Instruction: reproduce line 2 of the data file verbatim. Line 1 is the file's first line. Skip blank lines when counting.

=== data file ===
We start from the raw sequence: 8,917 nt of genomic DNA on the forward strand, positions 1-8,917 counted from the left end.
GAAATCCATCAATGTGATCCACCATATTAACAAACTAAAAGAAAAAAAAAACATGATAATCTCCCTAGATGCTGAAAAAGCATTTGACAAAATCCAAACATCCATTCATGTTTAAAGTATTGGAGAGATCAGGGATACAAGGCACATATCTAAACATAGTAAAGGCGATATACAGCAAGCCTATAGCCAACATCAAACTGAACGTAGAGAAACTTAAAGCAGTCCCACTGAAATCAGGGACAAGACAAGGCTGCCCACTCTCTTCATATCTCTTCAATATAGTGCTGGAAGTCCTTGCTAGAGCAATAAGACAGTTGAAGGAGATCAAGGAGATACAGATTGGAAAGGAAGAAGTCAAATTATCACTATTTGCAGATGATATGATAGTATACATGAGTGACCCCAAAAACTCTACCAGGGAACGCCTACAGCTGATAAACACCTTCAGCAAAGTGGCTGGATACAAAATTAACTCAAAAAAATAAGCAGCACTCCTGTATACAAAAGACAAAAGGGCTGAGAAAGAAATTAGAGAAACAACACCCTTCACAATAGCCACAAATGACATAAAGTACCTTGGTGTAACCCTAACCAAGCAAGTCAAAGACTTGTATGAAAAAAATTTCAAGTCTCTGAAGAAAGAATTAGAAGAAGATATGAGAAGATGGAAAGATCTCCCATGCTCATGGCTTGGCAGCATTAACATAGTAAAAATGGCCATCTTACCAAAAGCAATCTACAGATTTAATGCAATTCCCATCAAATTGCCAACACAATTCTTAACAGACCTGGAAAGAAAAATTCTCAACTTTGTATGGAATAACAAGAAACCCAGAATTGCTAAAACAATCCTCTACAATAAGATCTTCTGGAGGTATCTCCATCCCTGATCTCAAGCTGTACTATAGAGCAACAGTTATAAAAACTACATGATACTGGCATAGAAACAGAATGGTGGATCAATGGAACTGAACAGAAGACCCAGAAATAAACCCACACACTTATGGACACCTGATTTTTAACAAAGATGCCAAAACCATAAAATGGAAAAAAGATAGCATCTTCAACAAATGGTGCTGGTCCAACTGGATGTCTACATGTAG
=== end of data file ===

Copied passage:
GAAATCCATCAATGTGATCCACCATATTAACAAACTAAAAGAAAAAAAAAACATGATAATCTCCCTAGATGCTGAAAAAGCATTTGACAAAATCCAAACATCCATTCATGTTTAAAGTATTGGAGAGATCAGGGATACAAGGCACATATCTAAACATAGTAAAGGCGATATACAGCAAGCCTATAGCCAACATCAAACTGAACGTAGAGAAACTTAAAGCAGTCCCACTGAAATCAGGGACAAGACAAGGCTGCCCACTCTCTTCATATCTCTTCAATATAGTGCTGGAAGTCCTTGCTAGAGCAATAAGACAGTTGAAGGAGATCAAGGAGATACAGATTGGAAAGGAAGAAGTCAAATTATCACTATTTGCAGATGATATGATAGTATACATGAGTGACCCCAAAAACTCTACCAGGGAACGCCTACAGCTGATAAACACCTTCAGCAAAGTGGCTGGATACAAAATTAACTCAAAAAAATAAGCAGCACTCCTGTATACAAAAGACAAAAGGGCTGAGAAAGAAATTAGAGAAACAACACCCTTCACAATAGCCACAAATGACATAAAGTACCTTGGTGTAACCCTAACCAAGCAAGTCAAAGACTTGTATGAAAAAAATTTCAAGTCTCTGAAGAAAGAATTAGAAGAAGATATGAGAAGATGGAAAGATCTCCCATGCTCATGGCTTGGCAGCATTAACATAGTAAAAATGGCCATCTTACCAAAAGCAATCTACAGATTTAATGCAATTCCCATCAAATTGCCAACACAATTCTTAACAGACCTGGAAAGAAAAATTCTCAACTTTGTATGGAATAACAAGAAACCCAGAATTGCTAAAACAATCCTCTACAATAAGATCTTCTGGAGGTATCTCCATCCCTGATCTCAAGCTGTACTATAGAGCAACAGTTATAAAAACTACATGATACTGGCATAGAAACAGAATGGTGGATCAATGGAACTGAACAGAAGACCCAGAAATAAACCCACACACTTATGGACACCTGATTTTTAACAAAGATGCCAAAACCATAAAATGGAAAAAAGATAGCATCTTCAACAAATGGTGCTGGTCCAACTGGATGTCTACATGTAG